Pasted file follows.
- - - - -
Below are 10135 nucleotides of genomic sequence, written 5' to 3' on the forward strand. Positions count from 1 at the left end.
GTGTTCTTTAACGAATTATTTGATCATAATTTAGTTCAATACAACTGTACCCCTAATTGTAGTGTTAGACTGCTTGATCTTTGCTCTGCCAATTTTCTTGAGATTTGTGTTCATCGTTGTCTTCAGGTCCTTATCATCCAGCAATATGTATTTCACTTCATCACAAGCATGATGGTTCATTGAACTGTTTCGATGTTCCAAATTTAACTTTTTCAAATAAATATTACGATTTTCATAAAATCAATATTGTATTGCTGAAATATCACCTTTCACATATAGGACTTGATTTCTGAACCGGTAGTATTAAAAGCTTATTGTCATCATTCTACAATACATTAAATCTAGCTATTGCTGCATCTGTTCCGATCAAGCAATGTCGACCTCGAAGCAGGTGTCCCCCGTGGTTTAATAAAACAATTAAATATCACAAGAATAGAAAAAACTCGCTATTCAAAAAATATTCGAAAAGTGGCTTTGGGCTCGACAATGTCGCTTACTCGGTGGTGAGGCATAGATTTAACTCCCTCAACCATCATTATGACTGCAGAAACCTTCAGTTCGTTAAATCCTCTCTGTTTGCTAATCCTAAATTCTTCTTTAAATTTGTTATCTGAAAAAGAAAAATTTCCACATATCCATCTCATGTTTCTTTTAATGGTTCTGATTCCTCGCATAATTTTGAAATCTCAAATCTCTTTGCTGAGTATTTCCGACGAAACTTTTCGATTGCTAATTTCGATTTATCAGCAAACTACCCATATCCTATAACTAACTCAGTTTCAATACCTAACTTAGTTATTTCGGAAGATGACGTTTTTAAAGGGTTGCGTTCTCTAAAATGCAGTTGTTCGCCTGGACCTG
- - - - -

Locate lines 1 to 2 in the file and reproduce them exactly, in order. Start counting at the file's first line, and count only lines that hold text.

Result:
Below are 10135 nucleotides of genomic sequence, written 5' to 3' on the forward strand. Positions count from 1 at the left end.
GTGTTCTTTAACGAATTATTTGATCATAATTTAGTTCAATACAACTGTACCCCTAATTGTAGTGTTAGACTGCTTGATCTTTGCTCTGCCAATTTTCTTGAGATTTGTGTTCATCGTTGTCTTCAGGTCCTTATCATCCAGCAATATGTATTTCACTTCATCACAAGCATGATGGTTCATTGAACTGTTTCGATGTTCCAAATTTAACTTTTTCAAATAAATATTACGATTTTCATAAAATCAATATTGTATTGCTGAAATATCACCTTTCACATATAGGACTTGATTTCTGAACCGGTAGTATTAAAAGCTTATTGTCATCATTCTACAATACATTAAATCTAGCTATTGCTGCATCTGTTCCGATCAAGCAATGTCGACCTCGAAGCAGGTGTCCCCCGTGGTTTAATAAAACAATTAAATATCACAAGAATAGAAAAAACTCGCTATTCAAAAAATATTCGAAAAGTGGCTTTGGGCTCGACAATGTCGCTTACTCGGTGGTGAGGCATAGATTTAACTCCCTCAACCATCATTATGACTGCAGAAACCTTCAGTTCGTTAAATCCTCTCTGTTTGCTAATCCTAAATTCTTCTTTAAATTTGTTATCTGAAAAAGAAAAATTTCCACATATCCATCTCATGTTTCTTTTAATGGTTCTGATTCCTCGCATAATTTTGAAATCTCAAATCTCTTTGCTGAGTATTTCCGACGAAACTTTTCGATTGCTAATTTCGATTTATCAGCAAACTACCCATATCCTATAACTAACTCAGTTTCAATACCTAACTTAGTTATTTCGGAAGATGACGTTTTTAAAGGGTTGCGTTCTCTAAAATGCAGTTGTTCGCCTGGACCTG